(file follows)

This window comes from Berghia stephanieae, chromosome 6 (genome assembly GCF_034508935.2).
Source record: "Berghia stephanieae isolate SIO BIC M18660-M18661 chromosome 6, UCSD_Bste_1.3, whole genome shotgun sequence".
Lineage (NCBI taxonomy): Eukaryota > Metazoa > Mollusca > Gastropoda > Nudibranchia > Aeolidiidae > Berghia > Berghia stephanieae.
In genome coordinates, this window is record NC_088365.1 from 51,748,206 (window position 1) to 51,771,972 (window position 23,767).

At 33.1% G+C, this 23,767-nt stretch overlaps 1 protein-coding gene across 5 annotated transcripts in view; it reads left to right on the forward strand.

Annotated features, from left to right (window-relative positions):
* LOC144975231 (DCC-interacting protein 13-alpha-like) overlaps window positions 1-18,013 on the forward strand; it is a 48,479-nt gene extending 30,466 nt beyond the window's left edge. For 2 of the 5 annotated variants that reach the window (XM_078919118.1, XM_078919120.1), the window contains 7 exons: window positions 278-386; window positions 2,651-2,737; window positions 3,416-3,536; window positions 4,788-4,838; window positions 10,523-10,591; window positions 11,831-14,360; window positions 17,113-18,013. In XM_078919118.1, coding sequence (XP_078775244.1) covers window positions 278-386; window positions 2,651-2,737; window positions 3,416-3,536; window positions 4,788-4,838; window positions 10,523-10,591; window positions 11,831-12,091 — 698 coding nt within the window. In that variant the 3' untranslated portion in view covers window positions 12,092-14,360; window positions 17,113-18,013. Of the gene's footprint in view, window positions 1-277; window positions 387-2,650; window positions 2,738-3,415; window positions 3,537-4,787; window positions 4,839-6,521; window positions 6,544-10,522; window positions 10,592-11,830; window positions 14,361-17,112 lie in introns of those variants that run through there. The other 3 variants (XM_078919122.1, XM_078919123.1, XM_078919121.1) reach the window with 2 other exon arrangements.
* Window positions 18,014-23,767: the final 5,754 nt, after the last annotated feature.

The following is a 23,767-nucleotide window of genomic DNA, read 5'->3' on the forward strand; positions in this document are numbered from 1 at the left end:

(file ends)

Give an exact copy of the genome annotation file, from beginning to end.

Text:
This window comes from Berghia stephanieae, chromosome 6 (genome assembly GCF_034508935.2).
Source record: "Berghia stephanieae isolate SIO BIC M18660-M18661 chromosome 6, UCSD_Bste_1.3, whole genome shotgun sequence".
Lineage (NCBI taxonomy): Eukaryota > Metazoa > Mollusca > Gastropoda > Nudibranchia > Aeolidiidae > Berghia > Berghia stephanieae.
In genome coordinates, this window is record NC_088365.1 from 51,748,206 (window position 1) to 51,771,972 (window position 23,767).

At 33.1% G+C, this 23,767-nt stretch overlaps 1 protein-coding gene across 5 annotated transcripts in view; it reads left to right on the forward strand.

Annotated features, from left to right (window-relative positions):
* LOC144975231 (DCC-interacting protein 13-alpha-like) overlaps window positions 1-18,013 on the forward strand; it is a 48,479-nt gene extending 30,466 nt beyond the window's left edge. For 2 of the 5 annotated variants that reach the window (XM_078919118.1, XM_078919120.1), the window contains 7 exons: window positions 278-386; window positions 2,651-2,737; window positions 3,416-3,536; window positions 4,788-4,838; window positions 10,523-10,591; window positions 11,831-14,360; window positions 17,113-18,013. In XM_078919118.1, coding sequence (XP_078775244.1) covers window positions 278-386; window positions 2,651-2,737; window positions 3,416-3,536; window positions 4,788-4,838; window positions 10,523-10,591; window positions 11,831-12,091 — 698 coding nt within the window. In that variant the 3' untranslated portion in view covers window positions 12,092-14,360; window positions 17,113-18,013. Of the gene's footprint in view, window positions 1-277; window positions 387-2,650; window positions 2,738-3,415; window positions 3,537-4,787; window positions 4,839-6,521; window positions 6,544-10,522; window positions 10,592-11,830; window positions 14,361-17,112 lie in introns of those variants that run through there. The other 3 variants (XM_078919122.1, XM_078919123.1, XM_078919121.1) reach the window with 2 other exon arrangements.
* Window positions 18,014-23,767: the final 5,754 nt, after the last annotated feature.

The following is a 23,767-nucleotide window of genomic DNA, read 5'->3' on the forward strand; positions in this document are numbered from 1 at the left end: